A step-by-step tutorial: Approving targeted therapies for cancer

Ever forget the difference between an IND, a Phase I and Phase II trial? The difference between protein expression and gene expression profiling? The National Cancer Institute has a nifty tutorial that breaks down the development process of new, targeted therapies in cancer. It’s a good resource for anyone – be it you, a friend, a colleague, a […]

Ever forget the difference between an IND, a Phase I and Phase II trial? The difference between protein expression and gene expression profiling? The National Cancer Institute has a nifty tutorial that breaks down the development process of new, targeted therapies in cancer.

It’s a good resource for anyone – be it you, a friend, a colleague, a client – who needs a refresher course on the basics of personalized medicine in cancer therapy. There’s a video, too: How are Targeted Therapies Linked to Personalized Medicine?

The targeted therapy approval process isn’t particularly different from your standard regulatory rigmarole. But in brief, this is how the magic’s done:

1. Identify and validate a target. 

Scientists are finding new ways to find cancer targets – that is, find the chinks in a cancer cell’s armor that reveal its replication process – so they can be studied and disarmed with a drug. For example, some survey whole chromosomes for abnormalities with a technique called comparative genomic hybridization. Others  scout out changes in either gene expression levels – gene expression profiling – or in protein expression levels, called proteomics.

After this first step, researchers have to validate the target by studying it in animal models, in large panels of cancerous tissues from patient biopsies and in cancer cell lines. They have to show that they understand how the disease pathway works in cancer cells.

2. Preparing for clinical trials – that is, finding a drug.

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Researchers now can start thinking about the best way to begin studying this target – and potential treatment options – in humans. That is, they find a drug. They then test it in petri dishes and in animals to show the drug interferes with a cancer’s progress without too much damage to healthy tissue. If all passes muster, scientists identify an appropriate patient population.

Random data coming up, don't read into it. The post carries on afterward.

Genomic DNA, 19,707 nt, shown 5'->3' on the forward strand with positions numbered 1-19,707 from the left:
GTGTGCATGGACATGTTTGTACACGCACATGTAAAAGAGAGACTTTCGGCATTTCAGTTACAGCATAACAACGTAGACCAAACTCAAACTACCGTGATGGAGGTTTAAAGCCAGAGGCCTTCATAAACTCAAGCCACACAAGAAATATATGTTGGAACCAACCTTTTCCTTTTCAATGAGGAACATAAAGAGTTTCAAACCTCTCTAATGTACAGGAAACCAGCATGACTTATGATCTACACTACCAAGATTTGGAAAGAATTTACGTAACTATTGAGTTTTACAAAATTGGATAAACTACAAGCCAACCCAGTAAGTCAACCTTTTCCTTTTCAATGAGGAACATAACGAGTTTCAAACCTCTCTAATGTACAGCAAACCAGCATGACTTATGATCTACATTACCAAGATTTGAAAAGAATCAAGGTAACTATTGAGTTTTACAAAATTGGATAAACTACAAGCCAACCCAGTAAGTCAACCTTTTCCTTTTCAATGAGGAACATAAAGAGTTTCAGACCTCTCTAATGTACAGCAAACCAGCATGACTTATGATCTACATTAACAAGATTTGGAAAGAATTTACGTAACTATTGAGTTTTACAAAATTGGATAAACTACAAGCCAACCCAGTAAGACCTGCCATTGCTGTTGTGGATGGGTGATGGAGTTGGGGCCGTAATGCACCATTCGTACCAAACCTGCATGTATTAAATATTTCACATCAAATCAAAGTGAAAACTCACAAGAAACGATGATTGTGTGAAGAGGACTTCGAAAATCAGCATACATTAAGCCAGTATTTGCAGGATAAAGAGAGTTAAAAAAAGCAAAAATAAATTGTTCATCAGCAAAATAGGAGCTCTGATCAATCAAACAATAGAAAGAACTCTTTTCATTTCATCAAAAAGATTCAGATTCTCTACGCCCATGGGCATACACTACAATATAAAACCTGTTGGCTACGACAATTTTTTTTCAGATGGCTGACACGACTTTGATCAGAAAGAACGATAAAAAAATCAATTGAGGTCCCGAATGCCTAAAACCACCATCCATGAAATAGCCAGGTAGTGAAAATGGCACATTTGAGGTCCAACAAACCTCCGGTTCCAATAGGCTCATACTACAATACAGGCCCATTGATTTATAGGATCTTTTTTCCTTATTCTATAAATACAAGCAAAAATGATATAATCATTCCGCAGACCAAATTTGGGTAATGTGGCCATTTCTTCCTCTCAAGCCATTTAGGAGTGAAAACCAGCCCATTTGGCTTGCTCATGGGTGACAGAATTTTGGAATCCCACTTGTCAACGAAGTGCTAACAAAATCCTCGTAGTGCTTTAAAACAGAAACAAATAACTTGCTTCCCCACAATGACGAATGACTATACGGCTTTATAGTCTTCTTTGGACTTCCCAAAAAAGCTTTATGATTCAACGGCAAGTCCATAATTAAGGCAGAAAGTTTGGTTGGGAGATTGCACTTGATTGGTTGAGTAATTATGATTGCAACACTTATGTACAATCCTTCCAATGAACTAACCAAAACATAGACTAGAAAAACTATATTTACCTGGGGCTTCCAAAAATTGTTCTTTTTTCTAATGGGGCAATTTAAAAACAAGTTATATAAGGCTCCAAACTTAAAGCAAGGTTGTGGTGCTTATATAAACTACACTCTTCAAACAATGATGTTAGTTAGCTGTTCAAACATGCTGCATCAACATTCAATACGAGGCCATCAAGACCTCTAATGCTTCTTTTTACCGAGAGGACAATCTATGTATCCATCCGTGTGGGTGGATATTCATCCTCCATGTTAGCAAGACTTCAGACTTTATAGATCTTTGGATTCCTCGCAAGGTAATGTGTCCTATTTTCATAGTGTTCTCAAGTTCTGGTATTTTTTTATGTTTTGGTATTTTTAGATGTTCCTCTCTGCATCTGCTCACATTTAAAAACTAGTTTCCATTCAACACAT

3. Exploratory Investigational New Drug (IND) Trials

This prelim testing round allows researchers to give a small pool of volunteer patients a small amount of an investigational drug, to see whether it can reach and impact a target. This clues researchers in to whether they’re on the right track, or need to hit the drawing boards to make modifications to their drug. The results aren’t really indicative of whether the drug will treat a disease, because the dosage, sample size and time administered is very low.

4. Phase I Clinical Trial – Testing safety

These small trials typically enroll 15 to 30 patients. They determine appropriate dosage, and learn how patients metabolize the drug. Phase I trials are also the first real opportunity to identify any negative effects from the drug.

5. Phase II Clinical Trial – Testing efficacy

The patient population grows here to about 100, and usually consists of patients that aren’t responding to approved therapies for their cancer. While the drug’s safety profile continues to be evaluated, its effectiveness is more carefully observed by researchers.

6. Phase III Clinical Trial – Testing efficacy in a large population

These studies can be from 100 patients to several thousands, largely depending on the commonality of the disease. These costly trials really show whether a drug’s benefits can outweigh its risks. This trial is the most critical step, much of the time, for FDA approval.

7. Phase IV Clinical Trial – Long-term effects

Some drugs are evaluated even after approval and commercialization – their effects are continually monitored in large numbers of patients in what are called open-label studies.

The number of FDA-approved targeted therapies is growing: 

About a dozen drugs are approved as targeted cancer therapies, including the popular Avastin and Rituxan, and the list is growing as more and more early- and mid-stage biotechs enter this game.